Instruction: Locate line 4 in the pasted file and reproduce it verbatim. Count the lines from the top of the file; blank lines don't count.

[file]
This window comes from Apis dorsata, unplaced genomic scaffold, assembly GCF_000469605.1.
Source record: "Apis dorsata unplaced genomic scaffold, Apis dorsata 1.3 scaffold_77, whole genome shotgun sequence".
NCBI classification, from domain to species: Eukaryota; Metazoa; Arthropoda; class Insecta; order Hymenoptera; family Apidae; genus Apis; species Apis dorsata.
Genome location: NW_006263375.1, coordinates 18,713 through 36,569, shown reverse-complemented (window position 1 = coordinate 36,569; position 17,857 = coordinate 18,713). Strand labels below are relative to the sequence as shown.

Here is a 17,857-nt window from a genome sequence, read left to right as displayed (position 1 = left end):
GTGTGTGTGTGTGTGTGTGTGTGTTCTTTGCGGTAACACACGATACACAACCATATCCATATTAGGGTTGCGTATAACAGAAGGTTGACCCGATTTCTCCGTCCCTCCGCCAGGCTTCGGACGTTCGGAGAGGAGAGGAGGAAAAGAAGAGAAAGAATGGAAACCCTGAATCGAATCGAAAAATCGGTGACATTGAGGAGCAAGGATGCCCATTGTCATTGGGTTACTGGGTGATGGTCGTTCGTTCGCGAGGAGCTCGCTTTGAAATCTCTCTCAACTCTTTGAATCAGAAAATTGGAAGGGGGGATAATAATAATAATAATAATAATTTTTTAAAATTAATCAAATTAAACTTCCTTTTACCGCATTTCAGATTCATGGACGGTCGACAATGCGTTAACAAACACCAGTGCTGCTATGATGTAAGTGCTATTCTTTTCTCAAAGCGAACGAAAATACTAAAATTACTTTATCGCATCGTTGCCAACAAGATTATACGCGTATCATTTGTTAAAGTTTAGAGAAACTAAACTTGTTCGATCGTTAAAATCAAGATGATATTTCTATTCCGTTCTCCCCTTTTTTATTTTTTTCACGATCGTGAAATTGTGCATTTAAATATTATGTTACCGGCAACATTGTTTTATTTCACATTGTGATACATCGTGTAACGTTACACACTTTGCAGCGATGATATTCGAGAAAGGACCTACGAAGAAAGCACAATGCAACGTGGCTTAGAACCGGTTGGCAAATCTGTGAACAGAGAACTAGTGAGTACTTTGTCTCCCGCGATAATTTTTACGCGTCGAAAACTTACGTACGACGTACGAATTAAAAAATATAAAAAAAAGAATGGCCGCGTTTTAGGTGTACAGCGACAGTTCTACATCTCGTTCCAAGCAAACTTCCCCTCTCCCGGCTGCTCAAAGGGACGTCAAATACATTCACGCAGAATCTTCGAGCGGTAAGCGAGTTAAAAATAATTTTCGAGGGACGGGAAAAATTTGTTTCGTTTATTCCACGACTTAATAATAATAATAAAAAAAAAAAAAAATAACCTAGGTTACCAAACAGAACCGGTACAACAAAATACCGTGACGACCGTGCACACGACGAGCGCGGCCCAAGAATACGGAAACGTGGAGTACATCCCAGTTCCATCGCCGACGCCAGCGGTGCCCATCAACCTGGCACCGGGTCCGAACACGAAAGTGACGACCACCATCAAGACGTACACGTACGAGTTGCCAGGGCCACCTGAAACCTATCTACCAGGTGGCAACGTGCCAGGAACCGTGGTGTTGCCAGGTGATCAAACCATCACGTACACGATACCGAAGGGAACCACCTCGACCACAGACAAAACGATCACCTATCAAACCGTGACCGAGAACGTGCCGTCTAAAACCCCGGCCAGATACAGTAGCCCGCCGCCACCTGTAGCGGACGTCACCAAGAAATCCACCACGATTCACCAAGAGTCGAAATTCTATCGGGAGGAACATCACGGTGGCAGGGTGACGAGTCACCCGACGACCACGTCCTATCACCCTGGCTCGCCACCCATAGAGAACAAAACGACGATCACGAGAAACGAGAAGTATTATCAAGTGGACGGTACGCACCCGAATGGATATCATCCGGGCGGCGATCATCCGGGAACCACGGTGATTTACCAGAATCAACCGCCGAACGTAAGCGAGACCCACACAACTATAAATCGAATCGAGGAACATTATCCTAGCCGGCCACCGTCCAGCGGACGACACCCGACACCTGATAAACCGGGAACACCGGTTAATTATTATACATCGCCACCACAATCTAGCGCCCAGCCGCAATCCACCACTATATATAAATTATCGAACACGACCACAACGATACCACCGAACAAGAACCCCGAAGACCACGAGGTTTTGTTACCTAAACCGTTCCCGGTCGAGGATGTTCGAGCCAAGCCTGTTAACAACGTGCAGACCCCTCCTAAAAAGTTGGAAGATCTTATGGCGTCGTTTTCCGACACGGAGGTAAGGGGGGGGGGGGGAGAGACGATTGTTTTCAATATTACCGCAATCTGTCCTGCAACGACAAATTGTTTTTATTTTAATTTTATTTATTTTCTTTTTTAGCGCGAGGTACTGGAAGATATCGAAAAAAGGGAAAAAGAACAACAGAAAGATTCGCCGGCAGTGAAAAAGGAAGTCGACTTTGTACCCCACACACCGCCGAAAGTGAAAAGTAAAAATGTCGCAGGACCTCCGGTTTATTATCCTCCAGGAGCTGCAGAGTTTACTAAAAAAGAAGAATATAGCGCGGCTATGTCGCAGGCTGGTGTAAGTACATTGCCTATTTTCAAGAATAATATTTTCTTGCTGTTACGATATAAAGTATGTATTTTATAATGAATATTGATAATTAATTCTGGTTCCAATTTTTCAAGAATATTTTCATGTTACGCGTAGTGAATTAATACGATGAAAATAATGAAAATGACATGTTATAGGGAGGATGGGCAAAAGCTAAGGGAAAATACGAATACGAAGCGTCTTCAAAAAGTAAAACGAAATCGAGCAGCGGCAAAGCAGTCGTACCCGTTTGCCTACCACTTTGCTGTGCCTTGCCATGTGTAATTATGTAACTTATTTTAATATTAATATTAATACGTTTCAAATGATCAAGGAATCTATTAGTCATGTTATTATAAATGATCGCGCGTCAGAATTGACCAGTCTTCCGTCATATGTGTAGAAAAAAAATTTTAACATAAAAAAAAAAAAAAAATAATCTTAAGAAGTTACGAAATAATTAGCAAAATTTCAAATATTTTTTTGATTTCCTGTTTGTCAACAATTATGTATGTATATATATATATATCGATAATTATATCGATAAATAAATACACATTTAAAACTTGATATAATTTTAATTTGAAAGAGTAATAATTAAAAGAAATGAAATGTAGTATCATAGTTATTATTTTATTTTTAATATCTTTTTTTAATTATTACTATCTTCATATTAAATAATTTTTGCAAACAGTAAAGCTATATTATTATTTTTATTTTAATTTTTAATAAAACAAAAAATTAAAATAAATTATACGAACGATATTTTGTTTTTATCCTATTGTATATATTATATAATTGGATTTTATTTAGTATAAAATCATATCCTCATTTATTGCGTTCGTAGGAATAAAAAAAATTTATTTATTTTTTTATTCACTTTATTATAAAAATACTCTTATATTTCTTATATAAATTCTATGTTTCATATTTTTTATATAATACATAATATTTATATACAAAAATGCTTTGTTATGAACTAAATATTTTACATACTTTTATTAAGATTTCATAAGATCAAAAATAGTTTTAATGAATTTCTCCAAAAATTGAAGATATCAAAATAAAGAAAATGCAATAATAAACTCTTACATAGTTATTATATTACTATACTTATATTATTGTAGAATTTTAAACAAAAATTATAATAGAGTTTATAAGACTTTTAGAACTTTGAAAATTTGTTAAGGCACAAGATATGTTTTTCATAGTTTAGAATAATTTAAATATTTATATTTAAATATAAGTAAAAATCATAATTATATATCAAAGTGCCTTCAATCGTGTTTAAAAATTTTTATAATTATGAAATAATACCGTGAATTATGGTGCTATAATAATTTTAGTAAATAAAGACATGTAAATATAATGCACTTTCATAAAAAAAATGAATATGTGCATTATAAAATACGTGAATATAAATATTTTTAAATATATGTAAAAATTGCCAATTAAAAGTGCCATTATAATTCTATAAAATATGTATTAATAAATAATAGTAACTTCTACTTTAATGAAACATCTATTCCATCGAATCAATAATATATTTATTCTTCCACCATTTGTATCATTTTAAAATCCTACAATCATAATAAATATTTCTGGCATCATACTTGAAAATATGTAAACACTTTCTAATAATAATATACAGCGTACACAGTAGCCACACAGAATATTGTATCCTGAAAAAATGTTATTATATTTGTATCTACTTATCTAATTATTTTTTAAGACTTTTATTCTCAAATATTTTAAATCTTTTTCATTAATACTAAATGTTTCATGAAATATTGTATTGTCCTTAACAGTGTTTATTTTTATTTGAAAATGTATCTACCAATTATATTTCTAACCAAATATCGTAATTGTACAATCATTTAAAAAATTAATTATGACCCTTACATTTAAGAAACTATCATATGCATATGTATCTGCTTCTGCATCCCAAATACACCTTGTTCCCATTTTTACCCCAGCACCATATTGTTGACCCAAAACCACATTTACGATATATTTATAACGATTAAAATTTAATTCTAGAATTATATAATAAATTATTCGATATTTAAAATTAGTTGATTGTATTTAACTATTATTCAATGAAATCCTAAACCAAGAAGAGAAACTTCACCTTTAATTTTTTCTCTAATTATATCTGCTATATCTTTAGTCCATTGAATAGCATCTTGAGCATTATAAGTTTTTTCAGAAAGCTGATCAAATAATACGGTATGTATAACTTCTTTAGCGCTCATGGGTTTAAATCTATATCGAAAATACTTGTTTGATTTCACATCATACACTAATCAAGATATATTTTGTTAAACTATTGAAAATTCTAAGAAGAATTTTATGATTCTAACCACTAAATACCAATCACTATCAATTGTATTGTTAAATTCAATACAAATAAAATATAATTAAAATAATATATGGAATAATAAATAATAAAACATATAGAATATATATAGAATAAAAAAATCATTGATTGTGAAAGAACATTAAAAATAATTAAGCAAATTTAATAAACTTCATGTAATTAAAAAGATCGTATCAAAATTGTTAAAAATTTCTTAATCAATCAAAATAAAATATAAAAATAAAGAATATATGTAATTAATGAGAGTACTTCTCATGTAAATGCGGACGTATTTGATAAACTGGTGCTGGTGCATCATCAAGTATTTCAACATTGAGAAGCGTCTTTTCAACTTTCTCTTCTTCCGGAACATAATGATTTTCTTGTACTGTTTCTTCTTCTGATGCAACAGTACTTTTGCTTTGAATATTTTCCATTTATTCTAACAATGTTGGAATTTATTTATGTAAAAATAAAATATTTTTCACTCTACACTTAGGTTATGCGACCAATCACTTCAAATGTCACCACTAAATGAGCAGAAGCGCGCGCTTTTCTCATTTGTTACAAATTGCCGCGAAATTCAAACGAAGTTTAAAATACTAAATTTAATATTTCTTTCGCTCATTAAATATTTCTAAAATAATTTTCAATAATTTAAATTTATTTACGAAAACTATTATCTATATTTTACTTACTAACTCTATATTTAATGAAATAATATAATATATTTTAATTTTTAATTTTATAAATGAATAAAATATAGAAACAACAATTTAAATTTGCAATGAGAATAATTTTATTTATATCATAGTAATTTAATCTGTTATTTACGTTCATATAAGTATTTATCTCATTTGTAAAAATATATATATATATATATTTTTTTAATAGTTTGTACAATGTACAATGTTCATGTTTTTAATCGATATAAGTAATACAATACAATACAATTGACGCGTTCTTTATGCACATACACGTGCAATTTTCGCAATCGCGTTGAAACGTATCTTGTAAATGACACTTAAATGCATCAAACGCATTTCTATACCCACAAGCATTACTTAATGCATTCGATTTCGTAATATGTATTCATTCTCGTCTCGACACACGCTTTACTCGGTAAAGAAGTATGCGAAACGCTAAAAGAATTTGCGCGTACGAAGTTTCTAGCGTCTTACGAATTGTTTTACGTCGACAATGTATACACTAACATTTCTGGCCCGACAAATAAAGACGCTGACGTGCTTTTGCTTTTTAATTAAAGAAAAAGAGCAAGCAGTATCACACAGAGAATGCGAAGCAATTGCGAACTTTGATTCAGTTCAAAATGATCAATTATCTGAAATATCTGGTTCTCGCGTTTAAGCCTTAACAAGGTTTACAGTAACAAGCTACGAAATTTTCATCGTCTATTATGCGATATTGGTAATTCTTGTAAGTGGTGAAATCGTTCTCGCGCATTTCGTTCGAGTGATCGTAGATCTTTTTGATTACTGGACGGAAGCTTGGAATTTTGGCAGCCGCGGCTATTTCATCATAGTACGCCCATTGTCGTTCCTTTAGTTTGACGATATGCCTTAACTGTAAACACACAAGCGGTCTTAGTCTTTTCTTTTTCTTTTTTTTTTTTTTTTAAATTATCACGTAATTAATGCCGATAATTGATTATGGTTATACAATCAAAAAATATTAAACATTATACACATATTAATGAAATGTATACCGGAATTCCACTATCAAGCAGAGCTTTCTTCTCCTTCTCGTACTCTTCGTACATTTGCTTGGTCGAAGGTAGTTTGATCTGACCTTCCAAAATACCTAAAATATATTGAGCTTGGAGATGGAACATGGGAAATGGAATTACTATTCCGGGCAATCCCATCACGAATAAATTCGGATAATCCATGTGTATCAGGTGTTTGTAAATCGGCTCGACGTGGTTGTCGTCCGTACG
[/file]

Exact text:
Genome location: NW_006263375.1, coordinates 18,713 through 36,569, shown reverse-complemented (window position 1 = coordinate 36,569; position 17,857 = coordinate 18,713). Strand labels below are relative to the sequence as shown.